What causes this? For young Yorkshire Terrier puppies, often it is stress (moving to a new home, being introduced to too many new environments, stimulants or situations in a short amount of time) or a fast change in food
that often happens during the transition from breeder to new owner.
This is not to say that a puppy should not be introduced to new things - socialization is a very important part of healthy development and leads to a well behaved dog! However, puppies can become overwhelmed and may need to go at a slower pace if an owner is a bit too enthusiastic.
In regard to food, the golden rule is that switching over to a new food should take 4 weeks, with gradual changes made every 7 days.
Lastly, long periods of time without food can cause this and for this reason, we always recommend free feeding up to 3 months old, 3 meals from that point on and at least 2 meals (plus snacks) per day even for adults. Never mind that other breeds can eat once per day; most toy breeds including the Yorkie should have at least 2 healthy meals.
When Hypoglycemia sets in, a dog will shake, shiver and tremble, in a very similar way as if the Yorkie was very cold. It will be an uncontrollable shivering that takes hold of the entire body.
Other signs - which may occur at the same time or soon after - are weakness, dizziness, trouble walking. Left untreated, a dog can slip into a coma and then the final stage is fatal if not treated.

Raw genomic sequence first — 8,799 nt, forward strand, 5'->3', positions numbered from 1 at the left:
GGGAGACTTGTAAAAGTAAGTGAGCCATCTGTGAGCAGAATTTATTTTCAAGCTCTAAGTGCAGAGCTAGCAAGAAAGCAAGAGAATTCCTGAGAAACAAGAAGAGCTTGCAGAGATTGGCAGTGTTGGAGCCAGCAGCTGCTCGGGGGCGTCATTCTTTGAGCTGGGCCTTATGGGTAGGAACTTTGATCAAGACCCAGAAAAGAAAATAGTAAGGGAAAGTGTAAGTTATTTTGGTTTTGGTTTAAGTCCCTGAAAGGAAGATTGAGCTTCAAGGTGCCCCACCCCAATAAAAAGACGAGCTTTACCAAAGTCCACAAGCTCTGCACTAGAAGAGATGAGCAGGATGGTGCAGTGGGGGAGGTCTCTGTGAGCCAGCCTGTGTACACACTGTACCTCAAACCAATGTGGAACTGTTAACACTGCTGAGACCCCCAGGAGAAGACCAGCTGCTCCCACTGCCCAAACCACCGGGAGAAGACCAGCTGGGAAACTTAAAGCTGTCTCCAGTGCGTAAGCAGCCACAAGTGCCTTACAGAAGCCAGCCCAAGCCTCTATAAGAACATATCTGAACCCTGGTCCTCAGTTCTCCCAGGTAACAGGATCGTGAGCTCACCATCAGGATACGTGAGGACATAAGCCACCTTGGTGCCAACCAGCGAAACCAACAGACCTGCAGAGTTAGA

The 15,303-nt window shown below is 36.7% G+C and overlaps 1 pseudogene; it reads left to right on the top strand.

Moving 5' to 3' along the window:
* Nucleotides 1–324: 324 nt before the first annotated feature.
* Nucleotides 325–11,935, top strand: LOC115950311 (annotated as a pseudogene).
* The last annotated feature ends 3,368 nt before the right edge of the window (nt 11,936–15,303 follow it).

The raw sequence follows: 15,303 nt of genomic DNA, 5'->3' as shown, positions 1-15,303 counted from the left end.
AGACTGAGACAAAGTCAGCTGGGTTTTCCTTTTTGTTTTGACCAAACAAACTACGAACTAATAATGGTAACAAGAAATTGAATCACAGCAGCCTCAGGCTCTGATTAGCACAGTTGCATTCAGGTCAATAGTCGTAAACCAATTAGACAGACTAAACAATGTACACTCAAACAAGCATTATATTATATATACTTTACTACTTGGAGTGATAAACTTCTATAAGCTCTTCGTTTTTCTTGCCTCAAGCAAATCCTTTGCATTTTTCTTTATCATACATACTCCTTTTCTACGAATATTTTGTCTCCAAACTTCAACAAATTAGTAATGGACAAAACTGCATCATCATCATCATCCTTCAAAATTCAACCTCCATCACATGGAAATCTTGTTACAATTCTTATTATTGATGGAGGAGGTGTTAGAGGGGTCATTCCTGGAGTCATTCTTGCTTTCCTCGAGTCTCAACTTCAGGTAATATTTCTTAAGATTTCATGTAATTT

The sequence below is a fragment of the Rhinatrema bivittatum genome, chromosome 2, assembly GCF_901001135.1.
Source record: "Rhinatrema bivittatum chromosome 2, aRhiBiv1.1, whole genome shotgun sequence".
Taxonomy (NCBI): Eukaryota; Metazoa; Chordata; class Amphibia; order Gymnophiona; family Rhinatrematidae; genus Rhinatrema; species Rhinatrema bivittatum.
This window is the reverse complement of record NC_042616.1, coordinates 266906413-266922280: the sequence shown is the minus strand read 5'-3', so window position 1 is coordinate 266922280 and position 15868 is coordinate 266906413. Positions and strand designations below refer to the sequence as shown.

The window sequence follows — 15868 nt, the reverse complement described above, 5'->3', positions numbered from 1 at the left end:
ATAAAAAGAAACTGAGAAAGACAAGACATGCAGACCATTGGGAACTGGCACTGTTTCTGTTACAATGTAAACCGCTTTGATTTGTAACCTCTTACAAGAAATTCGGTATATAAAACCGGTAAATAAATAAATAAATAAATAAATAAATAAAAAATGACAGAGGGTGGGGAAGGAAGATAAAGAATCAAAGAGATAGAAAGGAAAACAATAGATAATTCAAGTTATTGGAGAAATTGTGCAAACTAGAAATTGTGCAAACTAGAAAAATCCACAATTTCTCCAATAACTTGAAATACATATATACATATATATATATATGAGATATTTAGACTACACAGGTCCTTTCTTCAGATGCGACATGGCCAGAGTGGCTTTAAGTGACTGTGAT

How to Prevent / Treat This - All owners of toy breed dogs should have honey on hand. Have it at your house and have a small amount on you if you are out and about with your Yorkie.
Some sources recommend Karo syrup - yet we must warn against this. Why? Because it can act as a laxative! And this is the last thing that a dog needs when already shaking and trembling due to low blood sugar!
So, honey is the #1 step in this. It is best to rub a small amount directly onto the gums of the puppy. This should stabilize him/her enough in order to be brought to the closest veterinarian or animal hospital.
Why not just treat this at home? Because you don't want to take a chance - In moderate to severe cases (which owners cannot diagnose from home) a dog will need an IV solution to stabilize blood sugar levels. When treated in this way, most Yorkies are just fine afterward.